Despite the president’s menacing tweet, both the White House spokeswoman, Sarah Sanders, and the defence secretary, James Mattis, suggested a decision on military action was still pending.

” All alternatives are on the table and a final decision hasn’t been made ,” Sanders told.

Mattis said the US was ” still assessing intelligence” on Saturday’s attack on Douma, before attending a White House meeting of military and intelligence chiefs chaired by Vice-President Mike Pence.

In anticipation of an attack, Syrian aircrafts had been flown to three Russian airbases and senior Syrian government officials had been moved to safe house in Damascus, according to sources in Turkey.

A US naval battlegroup- including the guided missile destroyer USS Donald Cook, and largely likely a cruise missile submarine, USS Georgia- was in place in the eastern Mediterranean on Wednesday night.

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White House fights to explain Trump’s Russia missile tweet- video

France has a missile ship, the Aquitaine, in the eastern Mediterranean and Rafale fighters armed with cruise missiles in Jordan and Abu Dhabi. President Emmanuel Macron has declared that proven Syrian regime responsibility for chemical weapons use would traverse a red line for France.

In London, Theresa May summoned her cabinet for an emergency session on Thursday to discuss the next steps, after warning that the Douma attack,” could not go unchallenged “~ ATAGEND.

MPs are not due to return to Westminster from their Easter recess until next week; but the “ministers ” is under pressure to decide whether the UK will join coordinated military action.

Speaking on Wednesday, May pointed the thumb at the Assad government, and promised to ensure that those responsible were “held to account”. The employ of chemical weapons cannot go unchallenged ,” she said.

” We’re rapidly reaching an understanding of what happened on the ground. All the clues are that the Syrian regime was responsible .”

It is not entirely clear what triggered Trump’s 7am tweet, but it came after news reports quoted the Russian ambassador to Lebanon, Alexander Zasypkin, warning that Russian forces-out in Syria would intercept any incoming US rockets, and return fire at their source, likely to entail US airliners or ships.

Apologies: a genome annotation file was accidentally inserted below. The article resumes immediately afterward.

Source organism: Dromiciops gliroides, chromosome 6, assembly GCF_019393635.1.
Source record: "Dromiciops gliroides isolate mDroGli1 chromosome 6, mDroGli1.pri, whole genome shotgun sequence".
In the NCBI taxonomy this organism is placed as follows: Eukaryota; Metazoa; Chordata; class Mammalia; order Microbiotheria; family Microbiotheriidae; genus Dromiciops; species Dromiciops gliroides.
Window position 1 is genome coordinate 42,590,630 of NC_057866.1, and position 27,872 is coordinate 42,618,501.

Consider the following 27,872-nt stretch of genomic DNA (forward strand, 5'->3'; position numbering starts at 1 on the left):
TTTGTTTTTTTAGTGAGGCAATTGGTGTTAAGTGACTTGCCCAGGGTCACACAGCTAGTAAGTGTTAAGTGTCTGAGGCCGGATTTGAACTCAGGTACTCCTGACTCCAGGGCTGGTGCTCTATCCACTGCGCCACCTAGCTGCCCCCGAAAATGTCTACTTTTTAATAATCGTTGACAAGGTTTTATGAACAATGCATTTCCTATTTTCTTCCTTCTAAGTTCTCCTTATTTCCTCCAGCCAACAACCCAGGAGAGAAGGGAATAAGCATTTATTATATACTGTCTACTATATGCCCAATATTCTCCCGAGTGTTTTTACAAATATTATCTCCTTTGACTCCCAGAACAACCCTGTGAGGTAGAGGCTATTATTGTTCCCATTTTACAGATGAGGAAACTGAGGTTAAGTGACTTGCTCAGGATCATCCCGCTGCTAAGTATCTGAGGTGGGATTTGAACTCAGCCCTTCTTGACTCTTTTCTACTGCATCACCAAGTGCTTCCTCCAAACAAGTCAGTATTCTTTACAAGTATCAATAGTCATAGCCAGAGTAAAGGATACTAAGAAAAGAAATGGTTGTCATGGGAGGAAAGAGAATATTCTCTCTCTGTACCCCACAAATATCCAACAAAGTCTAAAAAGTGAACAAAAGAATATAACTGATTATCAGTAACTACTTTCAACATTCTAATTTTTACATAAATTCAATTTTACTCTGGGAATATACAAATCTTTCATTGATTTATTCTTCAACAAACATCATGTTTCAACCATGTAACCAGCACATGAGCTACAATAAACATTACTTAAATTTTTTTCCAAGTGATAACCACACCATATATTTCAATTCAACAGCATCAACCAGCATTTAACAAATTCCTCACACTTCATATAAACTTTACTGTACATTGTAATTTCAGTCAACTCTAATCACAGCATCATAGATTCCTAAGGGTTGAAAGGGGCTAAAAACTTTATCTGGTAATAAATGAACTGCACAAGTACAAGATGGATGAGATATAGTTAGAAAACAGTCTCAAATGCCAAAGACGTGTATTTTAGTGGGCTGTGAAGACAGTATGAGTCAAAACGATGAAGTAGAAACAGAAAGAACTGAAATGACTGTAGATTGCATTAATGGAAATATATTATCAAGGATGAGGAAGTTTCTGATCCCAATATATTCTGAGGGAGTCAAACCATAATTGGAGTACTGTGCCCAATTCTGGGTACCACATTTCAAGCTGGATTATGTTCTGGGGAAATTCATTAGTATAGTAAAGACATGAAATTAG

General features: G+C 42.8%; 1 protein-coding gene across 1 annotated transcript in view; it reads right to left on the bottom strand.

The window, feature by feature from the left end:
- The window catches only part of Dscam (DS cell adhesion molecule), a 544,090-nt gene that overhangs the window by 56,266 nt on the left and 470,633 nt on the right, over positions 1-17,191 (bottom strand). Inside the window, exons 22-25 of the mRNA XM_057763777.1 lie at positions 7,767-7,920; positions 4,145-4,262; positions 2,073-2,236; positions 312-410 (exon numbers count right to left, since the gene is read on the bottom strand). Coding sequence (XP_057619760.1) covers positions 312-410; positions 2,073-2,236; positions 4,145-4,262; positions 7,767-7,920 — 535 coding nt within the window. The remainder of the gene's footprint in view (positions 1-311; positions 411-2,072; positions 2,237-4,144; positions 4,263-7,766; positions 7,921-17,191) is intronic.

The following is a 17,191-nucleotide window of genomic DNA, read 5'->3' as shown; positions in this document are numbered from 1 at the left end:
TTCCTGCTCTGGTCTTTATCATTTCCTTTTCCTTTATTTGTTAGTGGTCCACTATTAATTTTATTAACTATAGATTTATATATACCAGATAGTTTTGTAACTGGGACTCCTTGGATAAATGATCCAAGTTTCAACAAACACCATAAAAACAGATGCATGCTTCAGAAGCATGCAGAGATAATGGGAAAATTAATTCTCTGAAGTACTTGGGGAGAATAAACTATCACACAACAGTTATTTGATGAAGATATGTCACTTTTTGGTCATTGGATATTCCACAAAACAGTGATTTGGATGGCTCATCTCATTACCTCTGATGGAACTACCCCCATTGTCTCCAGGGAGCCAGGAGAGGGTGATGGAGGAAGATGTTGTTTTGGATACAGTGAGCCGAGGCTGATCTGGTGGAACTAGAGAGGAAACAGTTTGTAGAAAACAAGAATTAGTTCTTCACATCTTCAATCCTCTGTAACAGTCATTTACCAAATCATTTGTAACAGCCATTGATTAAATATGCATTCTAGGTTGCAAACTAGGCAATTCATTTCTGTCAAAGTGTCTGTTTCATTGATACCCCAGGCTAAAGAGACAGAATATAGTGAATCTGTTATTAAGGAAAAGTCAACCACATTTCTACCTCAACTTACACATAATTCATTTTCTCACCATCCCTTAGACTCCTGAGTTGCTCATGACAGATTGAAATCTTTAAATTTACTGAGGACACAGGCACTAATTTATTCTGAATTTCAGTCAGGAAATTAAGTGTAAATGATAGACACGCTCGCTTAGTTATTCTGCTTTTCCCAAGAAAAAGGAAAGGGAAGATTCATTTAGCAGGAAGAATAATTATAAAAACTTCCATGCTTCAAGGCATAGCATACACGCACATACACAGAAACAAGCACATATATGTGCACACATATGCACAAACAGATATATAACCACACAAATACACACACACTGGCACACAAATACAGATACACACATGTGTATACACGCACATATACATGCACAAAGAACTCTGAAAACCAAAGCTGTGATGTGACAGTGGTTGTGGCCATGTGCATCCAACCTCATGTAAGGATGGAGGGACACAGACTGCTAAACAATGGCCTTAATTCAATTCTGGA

Russian air defence did not try to shoot down US Tomahawk cruise missiles the last hour Trump ordered punitive ten-strikes following a chemical weapons attack attributed to the Assad regime.

But the Russian chief of general staff, Valery Gerasimov, alerted last month that the next time could be different, and that Russia would use air defence and other weapons if its forces in Syria were threatened.

Zasypkin’s reported statements appear more sweeping, suggesting any incoming assault would trigger reprisal- whether or not there were Russian casualties.

Vladimir Frolov, a foreign affairs analyst in Moscow, told the Protector that he believed the ambassador’s remarks were mistranslated, and noted that the Russian envoy had referred immediately to Moscow’s stated policy.

But with tensions rising, he said, he believed Putin are able to step in to restate Moscow’s policy.

” I suppose up to now they thought it would be good to keep the US in doubt about the real Russian reaction, but Trump has raised the stakes today ,” Frolov said.

The Russian foreign ministry spokeswoman, Maria Zakharova, claimed that a US missile salvo could be used to destroy evidence of the gas attack, which Moscow asserts was staged. On Wednesday the Russian army said it was going to send military police into Douma to safeguard the site.

Their deployment seemed part of a plan proposed by Moscow to bring an expert from the Organisation for the Prohibition of Chemical Weapons( OPCW) to the site of the reported assault. Western officials have warned that any Russian effort to control the visit could turn the inspection into a new flashpoint, rather than a potentialway out of the looming crisis.

Syria’s other main backer, Iran- which has signficant ground forces in the country- could also retaliate if its troops are hit on a fraught battlefield crisscrossed by tense rivalries between outside powers.

” It is hard to think of a more risky situation ,” told Joseph Cirincione, the president of the Ploughshares Fund, an arms control advocacy group.” You have the US assaulting from the air against ground forces intermingled with Iranians and Russians. The chances of the US killing Russians or Iranians are quite high. Their reaction is unknown but it is certainly not going to be understanding .”

Less than an hour after advising Russia to “get ready”, Trump appeared to strike a less aggressive tone in a second tweet.

” Our relationship with Russia is worse now than it has ever been, and that includes the Cold War. There is no reason for this ,” he wrote.” Russia needs us to help with their economy, something that would be very easy to do, and we need all nations to work together. Stop the arms race ?”

But there appeared little room for compromise between the two sides on the central question: the use of chemical weapons in Syria.